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Old Mar 31, 2003, 4:22 AM   #11
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Default What PC specs are recommended

What are the Minimum & Maximum Computer specs you think are required for editing large photos & movies.
eg; what speed processor,

How much RAM, do you notice a big improvment in speed from say 1GB to 2.0GB. what is the cutoff in RAM, there must be a limit where more just doesnt speed things up anymore, or doesnt stop your computer freezing up.

What graphics card is recommended.
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Old Mar 31, 2003, 5:50 AM   #12
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As a laptop owner I'd recommend a PC. The LCD resolution simply isn't as good as a PC monitor in most (if not all) cases. As a result you'll see distortion on images that simply dosn't exist on a good monitor.

I'm comparing a Packard Bell laptop LCD with my work Compaq V70 monitor.
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Old Mar 31, 2003, 8:55 AM   #13
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These answers assume you're need fall into the "average". I'll comment on the other end at the bottom. You ask about editing "movies" as well as photos. I have no experience with movie editing. I bet that trumps all photo editing needs and the answer becomes "as much ram and processor paired with the fastest disk you can buy".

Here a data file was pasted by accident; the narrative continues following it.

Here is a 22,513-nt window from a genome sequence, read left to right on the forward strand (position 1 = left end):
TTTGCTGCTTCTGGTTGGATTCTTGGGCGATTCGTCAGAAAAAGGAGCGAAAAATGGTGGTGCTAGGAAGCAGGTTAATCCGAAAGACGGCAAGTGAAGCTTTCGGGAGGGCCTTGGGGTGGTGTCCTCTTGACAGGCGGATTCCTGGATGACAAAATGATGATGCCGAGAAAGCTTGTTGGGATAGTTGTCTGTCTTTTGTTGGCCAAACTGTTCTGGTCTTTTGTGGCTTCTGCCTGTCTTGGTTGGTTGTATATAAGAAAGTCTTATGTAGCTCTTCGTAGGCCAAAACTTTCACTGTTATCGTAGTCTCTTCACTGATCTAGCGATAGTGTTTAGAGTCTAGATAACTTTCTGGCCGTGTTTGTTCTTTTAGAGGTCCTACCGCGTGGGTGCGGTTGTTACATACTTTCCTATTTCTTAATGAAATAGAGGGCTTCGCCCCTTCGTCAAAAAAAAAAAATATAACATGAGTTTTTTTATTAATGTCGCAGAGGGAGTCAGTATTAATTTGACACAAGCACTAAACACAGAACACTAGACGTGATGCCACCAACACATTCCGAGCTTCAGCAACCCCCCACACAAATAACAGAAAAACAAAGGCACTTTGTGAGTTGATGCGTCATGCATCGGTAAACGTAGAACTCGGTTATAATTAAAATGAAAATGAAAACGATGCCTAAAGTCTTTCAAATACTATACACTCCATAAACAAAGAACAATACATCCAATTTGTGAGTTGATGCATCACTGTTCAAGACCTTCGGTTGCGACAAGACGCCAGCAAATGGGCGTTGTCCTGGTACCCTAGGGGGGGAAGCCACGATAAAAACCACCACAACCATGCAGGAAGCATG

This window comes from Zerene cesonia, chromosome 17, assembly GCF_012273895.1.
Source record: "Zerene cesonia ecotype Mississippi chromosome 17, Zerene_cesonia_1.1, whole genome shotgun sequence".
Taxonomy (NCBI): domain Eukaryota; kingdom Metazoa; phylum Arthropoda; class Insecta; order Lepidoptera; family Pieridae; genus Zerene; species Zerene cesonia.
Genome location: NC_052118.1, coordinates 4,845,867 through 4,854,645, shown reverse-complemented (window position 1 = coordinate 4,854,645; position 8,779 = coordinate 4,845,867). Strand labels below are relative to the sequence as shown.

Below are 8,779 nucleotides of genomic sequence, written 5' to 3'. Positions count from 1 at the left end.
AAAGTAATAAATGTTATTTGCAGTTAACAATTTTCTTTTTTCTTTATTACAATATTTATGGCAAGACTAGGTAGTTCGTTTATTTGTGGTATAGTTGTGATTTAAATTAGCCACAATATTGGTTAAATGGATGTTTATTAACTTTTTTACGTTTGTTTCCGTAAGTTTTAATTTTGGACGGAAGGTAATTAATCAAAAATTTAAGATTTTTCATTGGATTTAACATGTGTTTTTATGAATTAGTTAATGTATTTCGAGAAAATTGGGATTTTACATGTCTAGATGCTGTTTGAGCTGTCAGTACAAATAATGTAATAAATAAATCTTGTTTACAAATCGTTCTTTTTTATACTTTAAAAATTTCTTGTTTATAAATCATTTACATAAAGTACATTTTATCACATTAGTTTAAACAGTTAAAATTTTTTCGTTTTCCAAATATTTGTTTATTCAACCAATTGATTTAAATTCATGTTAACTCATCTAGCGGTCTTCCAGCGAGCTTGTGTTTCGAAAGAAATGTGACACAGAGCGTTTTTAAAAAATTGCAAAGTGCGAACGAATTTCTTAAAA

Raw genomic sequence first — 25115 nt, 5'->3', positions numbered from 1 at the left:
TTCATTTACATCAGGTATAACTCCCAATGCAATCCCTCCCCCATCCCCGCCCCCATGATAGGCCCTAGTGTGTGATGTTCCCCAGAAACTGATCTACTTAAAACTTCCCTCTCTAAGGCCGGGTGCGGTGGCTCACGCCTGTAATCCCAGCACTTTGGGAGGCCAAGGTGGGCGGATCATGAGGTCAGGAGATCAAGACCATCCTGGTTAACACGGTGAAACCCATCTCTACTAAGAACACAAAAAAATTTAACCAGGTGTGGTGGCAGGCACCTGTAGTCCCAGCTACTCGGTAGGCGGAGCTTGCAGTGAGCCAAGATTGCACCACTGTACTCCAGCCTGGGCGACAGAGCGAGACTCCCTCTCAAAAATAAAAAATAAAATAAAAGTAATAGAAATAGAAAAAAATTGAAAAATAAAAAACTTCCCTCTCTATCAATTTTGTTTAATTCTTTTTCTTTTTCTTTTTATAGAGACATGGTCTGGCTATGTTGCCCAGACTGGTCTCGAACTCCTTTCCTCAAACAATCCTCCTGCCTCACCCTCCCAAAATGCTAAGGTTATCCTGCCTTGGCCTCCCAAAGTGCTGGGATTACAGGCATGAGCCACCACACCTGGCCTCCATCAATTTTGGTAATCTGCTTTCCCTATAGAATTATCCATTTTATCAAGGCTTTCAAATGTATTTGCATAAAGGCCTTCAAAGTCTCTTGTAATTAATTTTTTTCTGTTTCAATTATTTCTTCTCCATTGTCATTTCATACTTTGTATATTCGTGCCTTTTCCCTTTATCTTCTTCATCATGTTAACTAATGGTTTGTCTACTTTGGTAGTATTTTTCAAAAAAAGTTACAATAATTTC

Minimum processor:
To me, this is a question based on cost, not performance. Almost anything you can buy now will be fast enough for average photo editing use. Sure, if you are a pro and your time is money then you buy dual processor systems with all the best parts. But for the average person even a fast Celeron processor (over 1Ghz now) is very fast.

Minimum ram:
I'm not a photoshop user. but all I've heard is that it wants a steady diet of ram. I would bet that 512MB would be enough for most people, maybe 256 would be good enough? If you have a computer now, there is good software either built in or free which can help you monitor the amount of ram you are using. Try editing some pictures and then check you ram. If you have XP or Windows NT, use the task monitor. If you don't, down load "task info" from:

Last I knew it was shareware, so you could try it out and see if you find it useful. I know I did.

Suggested Graphics card:
Most AGP cards will work quite well. What you need is something which has very good 2D graphics performace. The problem is that 3-D graphics are all the rage in the graphics card market... that is what is pushing sales. Most cards from ATI will do a fine job. Personally, I prefer Nvidia based cards (they make the chip, not the card.) Either way, I wouldn't buy a $20 special, but unless you really need it I wouldn't spend over $150.

When time is money and saving 4 seconds per picture make all the difference, then you buy the biggest, baddest computer you can get. When you have 100's if not 1000's of pictures to process at a time, and each picture is 8MB in size (or more) then speed matters. But most people take pictures as JPGs, which are much smaller. Even with Photoshops inefficient use of memory, I doubt editing a jpg uses much memory.